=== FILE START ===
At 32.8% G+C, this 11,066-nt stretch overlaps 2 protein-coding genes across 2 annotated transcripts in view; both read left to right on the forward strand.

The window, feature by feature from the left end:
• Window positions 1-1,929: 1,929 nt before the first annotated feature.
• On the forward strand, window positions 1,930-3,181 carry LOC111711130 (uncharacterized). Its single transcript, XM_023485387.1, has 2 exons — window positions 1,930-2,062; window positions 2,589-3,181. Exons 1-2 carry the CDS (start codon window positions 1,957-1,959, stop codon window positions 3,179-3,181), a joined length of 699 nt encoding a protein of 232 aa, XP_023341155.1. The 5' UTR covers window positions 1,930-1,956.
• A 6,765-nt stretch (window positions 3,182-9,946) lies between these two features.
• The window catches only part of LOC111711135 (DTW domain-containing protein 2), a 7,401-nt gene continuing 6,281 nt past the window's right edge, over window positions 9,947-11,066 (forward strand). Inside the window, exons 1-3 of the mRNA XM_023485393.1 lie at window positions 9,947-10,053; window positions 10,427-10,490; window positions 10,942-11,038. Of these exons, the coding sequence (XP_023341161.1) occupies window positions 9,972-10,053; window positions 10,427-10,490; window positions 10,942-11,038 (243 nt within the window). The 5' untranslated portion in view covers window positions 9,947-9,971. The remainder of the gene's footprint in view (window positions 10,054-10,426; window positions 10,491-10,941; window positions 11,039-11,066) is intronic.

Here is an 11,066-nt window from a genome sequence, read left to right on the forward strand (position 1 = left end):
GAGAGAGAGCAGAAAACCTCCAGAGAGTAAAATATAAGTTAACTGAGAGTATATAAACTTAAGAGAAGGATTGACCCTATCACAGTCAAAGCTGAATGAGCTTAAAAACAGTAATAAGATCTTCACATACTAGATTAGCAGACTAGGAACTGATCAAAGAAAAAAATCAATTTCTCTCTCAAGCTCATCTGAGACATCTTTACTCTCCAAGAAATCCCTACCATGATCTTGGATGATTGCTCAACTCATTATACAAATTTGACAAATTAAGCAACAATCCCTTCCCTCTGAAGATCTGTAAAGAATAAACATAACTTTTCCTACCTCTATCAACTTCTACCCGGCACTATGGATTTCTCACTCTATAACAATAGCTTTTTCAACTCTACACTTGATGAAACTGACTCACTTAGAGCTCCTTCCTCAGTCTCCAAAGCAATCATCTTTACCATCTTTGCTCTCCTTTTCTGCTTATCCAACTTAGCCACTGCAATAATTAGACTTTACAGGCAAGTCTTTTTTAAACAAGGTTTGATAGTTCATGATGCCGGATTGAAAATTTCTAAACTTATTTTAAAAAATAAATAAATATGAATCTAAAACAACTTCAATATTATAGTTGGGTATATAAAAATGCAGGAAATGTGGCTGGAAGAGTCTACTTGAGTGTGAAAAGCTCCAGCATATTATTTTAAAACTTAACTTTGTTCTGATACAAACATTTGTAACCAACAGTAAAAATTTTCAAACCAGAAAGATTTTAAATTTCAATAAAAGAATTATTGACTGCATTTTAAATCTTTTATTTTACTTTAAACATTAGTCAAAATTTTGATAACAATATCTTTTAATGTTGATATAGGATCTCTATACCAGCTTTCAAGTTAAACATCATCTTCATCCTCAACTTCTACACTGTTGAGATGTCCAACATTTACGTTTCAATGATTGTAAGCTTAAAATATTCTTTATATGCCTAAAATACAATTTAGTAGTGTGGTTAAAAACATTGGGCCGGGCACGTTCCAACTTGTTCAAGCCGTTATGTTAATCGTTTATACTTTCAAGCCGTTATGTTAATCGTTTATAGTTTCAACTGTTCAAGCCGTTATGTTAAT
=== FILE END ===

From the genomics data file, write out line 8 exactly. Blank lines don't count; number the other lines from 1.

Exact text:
GAGAGAGAGCAGAAAACCTCCAGAGAGTAAAATATAAGTTAACTGAGAGTATATAAACTTAAGAGAAGGATTGACCCTATCACAGTCAAAGCTGAATGAGCTTAAAAACAGTAATAAGATCTTCACATACTAGATTAGCAGACTAGGAACTGATCAAAGAAAAAAATCAATTTCTCTCTCAAGCTCATCTGAGACATCTTTACTCTCCAAGAAATCCCTACCATGATCTTGGATGATTGCTCAACTCATTATACAAATTTGACAAATTAAGCAACAATCCCTTCCCTCTGAAGATCTGTAAAGAATAAACATAACTTTTCCTACCTCTATCAACTTCTACCCGGCACTATGGATTTCTCACTCTATAACAATAGCTTTTTCAACTCTACACTTGATGAAACTGACTCACTTAGAGCTCCTTCCTCAGTCTCCAAAGCAATCATCTTTACCATCTTTGCTCTCCTTTTCTGCTTATCCAACTTAGCCACTGCAATAATTAGACTTTACAGGCAAGTCTTTTTTAAACAAGGTTTGATAGTTCATGATGCCGGATTGAAAATTTCTAAACTTATTTTAAAAAATAAATAAATATGAATCTAAAACAACTTCAATATTATAGTTGGGTATATAAAAATGCAGGAAATGTGGCTGGAAGAGTCTACTTGAGTGTGAAAAGCTCCAGCATATTATTTTAAAACTTAACTTTGTTCTGATACAAACATTTGTAACCAACAGTAAAAATTTTCAAACCAGAAAGATTTTAAATTTCAATAAAAGAATTATTGACTGCATTTTAAATCTTTTATTTTACTTTAAACATTAGTCAAAATTTTGATAACAATATCTTTTAATGTTGATATAGGATCTCTATACCAGCTTTCAAGTTAAACATCATCTTCATCCTCAACTTCTACACTGTTGAGATGTCCAACATTTACGTTTCAATGATTGTAAGCTTAAAATATTCTTTATATGCCTAAAATACAATTTAGTAGTGTGGTTAAAAACATTGGGCCGGGCACGTTCCAACTTGTTCAAGCCGTTATGTTAATCGTTTATACTTTCAAGCCGTTATGTTAATCGTTTATAGTTTCAACTGTTCAAGCCGTTATGTTAAT